Last week, Iran announced it had launched six missiles – including its Zulfiqar mid-range ballistic missile – at the Syrian city of Deir Ezzor, an ISIL stronghold.
According to the Islamic Revolution Guards Corps, which controls Iran’s missile development and use, the strike destroyed targets including ISIL's regional headquarters, as well as several ammunition dumps and a logistics centre.
The operation was probably co-ordinated with the Syrian government, an Iranian ally. However, Iran’s objective was not to provide support to government troops trying to consolidate control over the city or to dislodge the terrorist organisation. Its intent was, in truth, much greater.
Iran’s missile strikes were retaliation for ISIL carrying out its first successful attack in Iran on June 7, which killed 18, wounded 53 and traumatised the country. The attack symbolically targeted two prominent Iranian sites: the Imam Khomeini mausoleum, the final resting place of the Islamic revolution’s founder and the parliament, the symbol of Iran’s imperfect democracy.
Perhaps more importantly, the strike sent a message to both Iranians and the international community. Its code name, Laylat Al Qadr, after one of the holiest nights of the year in the Islamic calendar, clearly shows its symbolic weight.
In attacking Deir Ezzor, the IRGC also reaffirmed Syria’s strategic role to Iran despite its significant human and financial cost. While Iranians increasingly criticise hardliners and the IRGC, seeking attention instead on the country’s economic difficulties. It is also a way for the IRGC to show Iranians the organisation will protect the country at all costs.
But beyond this, the strike was also an attempt at distracting Iranians from the disturbing reality that ISIL recruited the terrorists from among Iranian Kurds, while security forces, including the IRGC and the ministry of intelligence and security, are conducting operations throughout the country. In this regard, while it was most probably related to technical necessity, launching missiles from Iranian Kurdish provinces will be perceived as a sign of nationalism and unity beyond religion and ethnicity.
The actual impact of the missile strikes and the number of deaths are yet to be independently assessed. However, Iranian sources claimed the missiles killed the local ISIL deputy chief, an individual Iran identified as a Saudi national named Saad Al Husseini.
The reported nationality of the only named casualty is significant, as it allows Iran to position itself as the victim of a regional plot to destabilise the country. Immediately following the ISIL attack, the IRGC claimed Saudi Arabia has played a role by financially supporting the radicalisation of Sunni Iranian Kurds. For the past few years, Tehran, without questioning its responsibilities, has observed with concern growing signs of Sunni radicalisation within Iranian Kurdish provinces, which were previously marked by Marxism, feminism and agnosticism.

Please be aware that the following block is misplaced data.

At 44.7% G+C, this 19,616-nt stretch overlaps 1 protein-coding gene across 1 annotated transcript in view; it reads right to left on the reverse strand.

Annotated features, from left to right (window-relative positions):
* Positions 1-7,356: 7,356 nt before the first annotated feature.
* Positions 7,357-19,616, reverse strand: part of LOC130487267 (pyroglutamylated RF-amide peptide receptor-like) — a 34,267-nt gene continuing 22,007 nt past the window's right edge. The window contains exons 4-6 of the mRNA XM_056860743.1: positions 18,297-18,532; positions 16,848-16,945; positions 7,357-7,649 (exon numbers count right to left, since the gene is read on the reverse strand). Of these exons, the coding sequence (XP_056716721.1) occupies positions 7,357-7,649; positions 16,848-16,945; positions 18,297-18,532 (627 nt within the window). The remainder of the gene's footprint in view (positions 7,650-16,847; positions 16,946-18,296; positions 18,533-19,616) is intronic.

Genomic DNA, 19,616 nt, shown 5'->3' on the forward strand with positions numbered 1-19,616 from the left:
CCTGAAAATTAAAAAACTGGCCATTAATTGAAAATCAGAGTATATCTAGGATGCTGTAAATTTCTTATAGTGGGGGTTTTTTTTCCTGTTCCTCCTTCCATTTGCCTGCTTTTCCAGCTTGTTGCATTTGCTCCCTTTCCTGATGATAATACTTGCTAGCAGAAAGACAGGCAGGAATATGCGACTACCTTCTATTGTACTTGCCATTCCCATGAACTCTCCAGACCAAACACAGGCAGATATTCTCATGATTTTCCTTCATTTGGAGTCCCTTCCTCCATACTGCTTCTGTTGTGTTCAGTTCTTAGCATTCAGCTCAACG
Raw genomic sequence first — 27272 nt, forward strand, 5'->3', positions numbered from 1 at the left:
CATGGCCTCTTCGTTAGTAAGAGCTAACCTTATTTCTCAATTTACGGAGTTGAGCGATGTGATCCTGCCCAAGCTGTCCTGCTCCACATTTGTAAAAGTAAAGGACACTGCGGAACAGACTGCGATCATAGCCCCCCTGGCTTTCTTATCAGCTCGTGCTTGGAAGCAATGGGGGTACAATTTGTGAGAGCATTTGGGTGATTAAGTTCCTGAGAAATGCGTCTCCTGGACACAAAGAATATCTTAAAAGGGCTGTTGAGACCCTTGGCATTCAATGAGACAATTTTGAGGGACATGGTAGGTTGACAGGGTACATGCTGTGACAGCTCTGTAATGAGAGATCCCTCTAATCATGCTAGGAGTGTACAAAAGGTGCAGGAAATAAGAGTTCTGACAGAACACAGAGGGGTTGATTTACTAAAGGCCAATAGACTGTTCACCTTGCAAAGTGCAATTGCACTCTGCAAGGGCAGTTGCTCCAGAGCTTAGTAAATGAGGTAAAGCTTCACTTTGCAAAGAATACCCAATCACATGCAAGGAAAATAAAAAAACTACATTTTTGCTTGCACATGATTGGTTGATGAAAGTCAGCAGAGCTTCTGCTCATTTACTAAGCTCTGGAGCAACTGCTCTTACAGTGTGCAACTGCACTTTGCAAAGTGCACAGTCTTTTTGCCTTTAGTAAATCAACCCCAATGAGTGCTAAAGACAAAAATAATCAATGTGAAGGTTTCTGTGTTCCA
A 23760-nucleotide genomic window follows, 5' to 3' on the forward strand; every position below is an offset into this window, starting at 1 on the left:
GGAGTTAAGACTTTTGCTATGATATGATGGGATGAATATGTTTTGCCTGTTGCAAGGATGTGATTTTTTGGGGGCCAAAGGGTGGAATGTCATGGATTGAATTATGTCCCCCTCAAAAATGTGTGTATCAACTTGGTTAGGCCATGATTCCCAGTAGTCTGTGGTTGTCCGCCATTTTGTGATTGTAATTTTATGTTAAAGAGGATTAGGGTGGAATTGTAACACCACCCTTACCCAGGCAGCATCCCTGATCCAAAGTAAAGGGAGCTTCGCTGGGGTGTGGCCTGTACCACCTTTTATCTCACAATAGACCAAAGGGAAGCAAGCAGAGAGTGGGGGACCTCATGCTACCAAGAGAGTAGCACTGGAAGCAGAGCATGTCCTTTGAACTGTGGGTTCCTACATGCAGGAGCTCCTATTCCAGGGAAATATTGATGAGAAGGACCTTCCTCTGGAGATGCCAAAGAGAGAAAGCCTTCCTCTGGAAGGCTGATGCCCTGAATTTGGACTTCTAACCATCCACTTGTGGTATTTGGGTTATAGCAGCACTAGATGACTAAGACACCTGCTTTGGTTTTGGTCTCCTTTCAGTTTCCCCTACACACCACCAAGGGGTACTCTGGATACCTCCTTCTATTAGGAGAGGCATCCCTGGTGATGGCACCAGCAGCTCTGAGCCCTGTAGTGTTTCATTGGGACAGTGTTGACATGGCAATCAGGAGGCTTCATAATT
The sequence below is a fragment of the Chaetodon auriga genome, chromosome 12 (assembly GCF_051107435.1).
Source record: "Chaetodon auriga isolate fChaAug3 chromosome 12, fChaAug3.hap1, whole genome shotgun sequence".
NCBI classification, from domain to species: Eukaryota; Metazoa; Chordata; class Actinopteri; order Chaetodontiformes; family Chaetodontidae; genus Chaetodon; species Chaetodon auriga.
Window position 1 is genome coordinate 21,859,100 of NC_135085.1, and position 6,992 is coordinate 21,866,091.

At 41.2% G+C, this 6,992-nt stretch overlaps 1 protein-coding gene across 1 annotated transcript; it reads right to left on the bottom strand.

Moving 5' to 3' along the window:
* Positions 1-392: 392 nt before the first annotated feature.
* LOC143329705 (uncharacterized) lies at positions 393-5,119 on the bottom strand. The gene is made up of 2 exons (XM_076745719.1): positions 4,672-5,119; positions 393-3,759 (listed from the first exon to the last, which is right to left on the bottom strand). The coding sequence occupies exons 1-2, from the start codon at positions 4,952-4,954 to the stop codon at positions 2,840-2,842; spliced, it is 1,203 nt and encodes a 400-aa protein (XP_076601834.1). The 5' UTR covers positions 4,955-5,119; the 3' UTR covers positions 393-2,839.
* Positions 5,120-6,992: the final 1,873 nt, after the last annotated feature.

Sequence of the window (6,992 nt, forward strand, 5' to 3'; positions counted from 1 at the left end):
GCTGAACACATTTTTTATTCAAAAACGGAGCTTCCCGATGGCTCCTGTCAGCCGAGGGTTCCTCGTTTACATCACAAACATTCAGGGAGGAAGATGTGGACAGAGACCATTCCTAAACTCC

But Iran’s strike also sent a message to the United States, whose senate recently passed a bill to impose unilateral sanctions on individuals involved in Iran’s ballistic missile programme. The missile strike placed the Trump administration in a situation where, despite opposing Iran’s ballistic missile development, it cannot deny the strike was a proportionate response to a deadly terrorist attack.
It is also a message to Saudi Arabia, whose leaders probably viewed the use of the Zulfiqar missile as a direct threat. Due to the level of tension between the two countries, Saudi Arabia probably felt singled out by IRGC Brig Gen Ahmad Reza Pourdastan’s comments that the strike was a “crushing response and a warning to those seeking to ignite tensions with their troublemaking and ignorant ambitions”.
Iran’s missile attack is a sobering moment for the region, as it suggests the accuracy of Iran’s ballistic missiles have been underestimated.
Iran continuously reminds the international community its ballistic missile programme stems from the country’s past inability to defend itself from Saddam Hussein’s aggression during the Iran-Iraq war. While Iranian foreign minister Mohammad Javad Zarif reiterated that the country’s missile power is aimed at safeguarding its citizens in “lawful self-defence”, he added for the first time a comment that Iran would also advance the “common global fight to eradicate IS [ISIL] and extremist terror”.
Mr Zarif’s comment implies the ISIL attack against Iran legitimises future missile strikes on its position. Such strikes could become more common as part of a new military strategy to limit the human cost and social impact of the country’s involvement in Syria. More significantly, it offers Iranian scientists a way to test and further improve the country’s ballistic missiles, complete with the risk of a regional arms race and the conflicts it may involve.
Marc Martinez is a senior analyst at The Delma Institute in Abu Dhabi
On Twitter @marcFmartinez